> People, I find, are listening to my reasoned arguments as I am to theirs and that makes compromise possible, you should have seen how much more Kemmyn the first drafts of the Glossary were before Neil and I sent in our proofs. But, people listened to what we had to say because we generally respected the agreement, the consensus.

We have a list of the faults in the SWF. 

> You derogated from it from day one

Because most of the faults in the SWF were evident from day one.

> and argue from the outside and all the people on the inside go “lalalalalalalaaa”.

Oh, bosh again, Dan. They all went "Lalalalalalalaaa" before when we published KS1. It's personal, their animosity against Nicholas and me. Didn't you know that?

> That’s not doing much good is it?

I'm not really all that worried about it. We'll see what happens when Nicholas and I and Jon and Neil and Ray and Andrew are all six of us invited to the table. 

In my opinion, I don't care who else comes to the table. But those six had better ought to be there. 

> Now, if you’d published those books in SWF/Mt or SWF/Lt you might have a completely different standing in fora such as the corpus group.

It... isn't... good... enough.

Get it? The SWF is a dog's breakfast, to use the phrase of one of my favourite detractors. Nicholas said:

>> Do you think I should write SWF/T — an orthography for Cornish devised by people who know Cornish less well than I and who for the most part don't understand the linguistic arguments and have never read the texts?"

And you answered:

> I would like to see RC as close to traditional Cornish, too, but it has to a certain extent become its own thing.

Why? What does that mean?

> The texts always have to be our main corrective, I agree, but there are some practical considerations we have accepted for RC such as writing <dh> and <j>. And while KK went over the top with these “practical” characteristics, we have learnt from it that many people don’t so much care for the traditional texts as much as having (or at least believing so) a solid guide to pronunciation for RC.

But we *can* have an orthography which is is phonetic, unambiguous, and traditional. In fact, we already have one. And I guess it's one that you're going to have to reckon with. Unless the SWF is emended, it's going to have a competitor. Because in conscience, some of us at least can't use an orthography that is unworthy of Cornish. 

> These sentiments need to be considered.

Do our sentiments not need not be considered?

Finally, to something else you said:

> I’m not pretending, I just respect the SWF’s principle of inclusivity. If people want to use half-length then they should be able to.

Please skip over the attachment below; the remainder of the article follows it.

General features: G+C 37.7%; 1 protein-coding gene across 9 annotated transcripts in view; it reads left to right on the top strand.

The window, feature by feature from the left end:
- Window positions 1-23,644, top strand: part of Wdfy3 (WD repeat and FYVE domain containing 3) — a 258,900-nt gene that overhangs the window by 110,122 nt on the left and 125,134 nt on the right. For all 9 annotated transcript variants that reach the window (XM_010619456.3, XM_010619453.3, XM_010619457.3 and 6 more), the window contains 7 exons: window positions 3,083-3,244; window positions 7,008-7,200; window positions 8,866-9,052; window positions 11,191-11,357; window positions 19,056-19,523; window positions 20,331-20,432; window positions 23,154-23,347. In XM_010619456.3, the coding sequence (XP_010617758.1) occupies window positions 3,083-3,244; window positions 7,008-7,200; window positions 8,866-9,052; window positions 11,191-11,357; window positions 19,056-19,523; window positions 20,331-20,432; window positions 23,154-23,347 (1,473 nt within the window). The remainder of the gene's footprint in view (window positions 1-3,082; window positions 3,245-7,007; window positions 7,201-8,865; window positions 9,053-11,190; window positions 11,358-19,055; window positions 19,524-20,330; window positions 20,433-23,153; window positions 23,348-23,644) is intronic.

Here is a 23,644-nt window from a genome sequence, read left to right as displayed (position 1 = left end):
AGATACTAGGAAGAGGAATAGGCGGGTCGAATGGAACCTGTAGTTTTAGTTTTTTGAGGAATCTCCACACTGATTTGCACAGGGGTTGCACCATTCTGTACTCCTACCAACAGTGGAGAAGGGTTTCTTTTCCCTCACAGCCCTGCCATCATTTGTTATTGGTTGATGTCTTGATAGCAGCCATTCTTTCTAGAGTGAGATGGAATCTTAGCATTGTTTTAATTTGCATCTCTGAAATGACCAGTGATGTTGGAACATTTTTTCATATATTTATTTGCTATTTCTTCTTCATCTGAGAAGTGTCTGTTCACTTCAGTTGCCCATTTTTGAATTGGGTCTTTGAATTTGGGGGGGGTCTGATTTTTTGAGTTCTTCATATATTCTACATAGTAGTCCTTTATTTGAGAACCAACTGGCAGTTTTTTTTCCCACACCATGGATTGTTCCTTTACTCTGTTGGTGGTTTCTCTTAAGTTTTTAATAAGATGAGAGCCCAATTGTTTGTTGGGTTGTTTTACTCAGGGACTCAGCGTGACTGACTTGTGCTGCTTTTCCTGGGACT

They don't use it, even when they want to. And they shouldn't want to. they were sold a pup.

> Yes, you are right, I don’t think KG’s solution of the Cornish quantity system is right, but that’s an opinion.

What, so we're to be saddled with a spurious phonology forever just to be even-handed as far as opinions go? Even if nobody learnt it? Even if the competing quantity system is more closely related to features in learners' L1?

The claim that the SWF "is not a system of pronunciation" is one of the biggest loads of hogwash that came out of the AHG. Without an underlying phonology there is no rational basis for an orthography, which is one of the problems with the SWF.

Pol Hodge said this to us in his comments. "The SWF is *not* a system of pronunciation, so I advice using just what you propose" in our section on pronunciation. So I've done that. I've assumed a phonology -- which is the one most people use, the one Jenner taught Nance -- and written the section accordingly, with IPA, and with notes about where the SWF is ambiguous as to the application of the orthography to the phonology. I've done a serious and careful job at it. It is another example of my serious engagement with the  SWF. Please tell your friends and my detractors, OK?

Of course, they won't like it. :-S

> Albert has recently mention an interesting point looking at the quantity system of northern Welsh dialects, where vocalic length in polysyllabic words was lost in the low and mid vowels, but retained in the high vowels.  

The texts teach us all that we need. Jenner did the work. Albert's suggestion just sounds like a move toward trying to justify or rescue George's phonology. A waste of time, as that phonology has failed to be taken up. (That's more of what I consider "apologism". I don't see any of you working hard to justify Nicholas' views on Cornish phonology. I see a lot of work attempting to justify Ken's.)

You can be inclusive, but you must NOT include error. Not even to "appease" some people. (I wonder if you ever argue to them that they should appease us.)

Michael Everson * http://www.evertype.com/